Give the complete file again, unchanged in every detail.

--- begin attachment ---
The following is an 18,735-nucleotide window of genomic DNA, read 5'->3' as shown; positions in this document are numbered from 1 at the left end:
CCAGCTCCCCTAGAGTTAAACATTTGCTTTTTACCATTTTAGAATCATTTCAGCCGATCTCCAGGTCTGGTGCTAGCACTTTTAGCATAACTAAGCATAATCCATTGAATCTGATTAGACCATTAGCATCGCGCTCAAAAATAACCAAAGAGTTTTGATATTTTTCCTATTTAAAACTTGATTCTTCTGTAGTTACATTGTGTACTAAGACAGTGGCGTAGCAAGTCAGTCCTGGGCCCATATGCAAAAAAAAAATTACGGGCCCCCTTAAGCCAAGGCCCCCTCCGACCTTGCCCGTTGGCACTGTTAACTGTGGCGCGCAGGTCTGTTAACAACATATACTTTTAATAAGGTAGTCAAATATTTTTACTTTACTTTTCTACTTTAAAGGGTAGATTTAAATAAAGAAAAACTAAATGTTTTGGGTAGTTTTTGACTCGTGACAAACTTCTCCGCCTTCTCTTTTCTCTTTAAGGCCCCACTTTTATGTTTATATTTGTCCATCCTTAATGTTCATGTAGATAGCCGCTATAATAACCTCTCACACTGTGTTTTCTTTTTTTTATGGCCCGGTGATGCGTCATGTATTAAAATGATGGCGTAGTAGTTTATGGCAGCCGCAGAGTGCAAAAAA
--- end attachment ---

The following is an 18,735-nucleotide window of genomic DNA, read 5'->3' as shown; positions in this document are numbered from 1 at the left end:
CCAGCTCCCCTAGAGTTAAACATTTGCTTTTTACCATTTTAGAATCATTTCAGCCGATCTCCAGGTCTGGTGCTAGCACTTTTAGCATAACTAAGCATAATCCATTGAATCTGATTAGACCATTAGCATCGCGCTCAAAAATAACCAAAGAGTTTTGATATTTTTCCTATTTAAAACTTGATTCTTCTGTAGTTACATTGTGTACTAAGACAGTGGCGTAGCAAGTCAGTCCTGGGCCCATATGCAAAAAAAAAATTACGGGCCCCCTTAAGCCAAGGCCCCCTCCGACCTTGCCCGTTGGCACTGTTAACTGTGGCGCGCAGGTCTGTTAACAACATATACTTTTAATAAGGTAGTCAAATATTTTTACTTTACTTTTCTACTTTAAAGGGTAGATTTAAATAAAGAAAAACTAAATGTTTTGGGTAGTTTTTGACTCGTGACAAACTTCTCCGCCTTCTCTTTTCTCTTTAAGGCCCCACTTTTATGTTTATATTTGTCCATCCTTAATGTTCATGTAGATAGCCGCTATAATAACCTCTCACACTGTGTTTTCTTTTTTTTATGGCCCGGTGATGCGTCATGTATTAAAATGATGGCGTAGTAGTTTATGGCAGCCGCAGAGTGCAAAAAA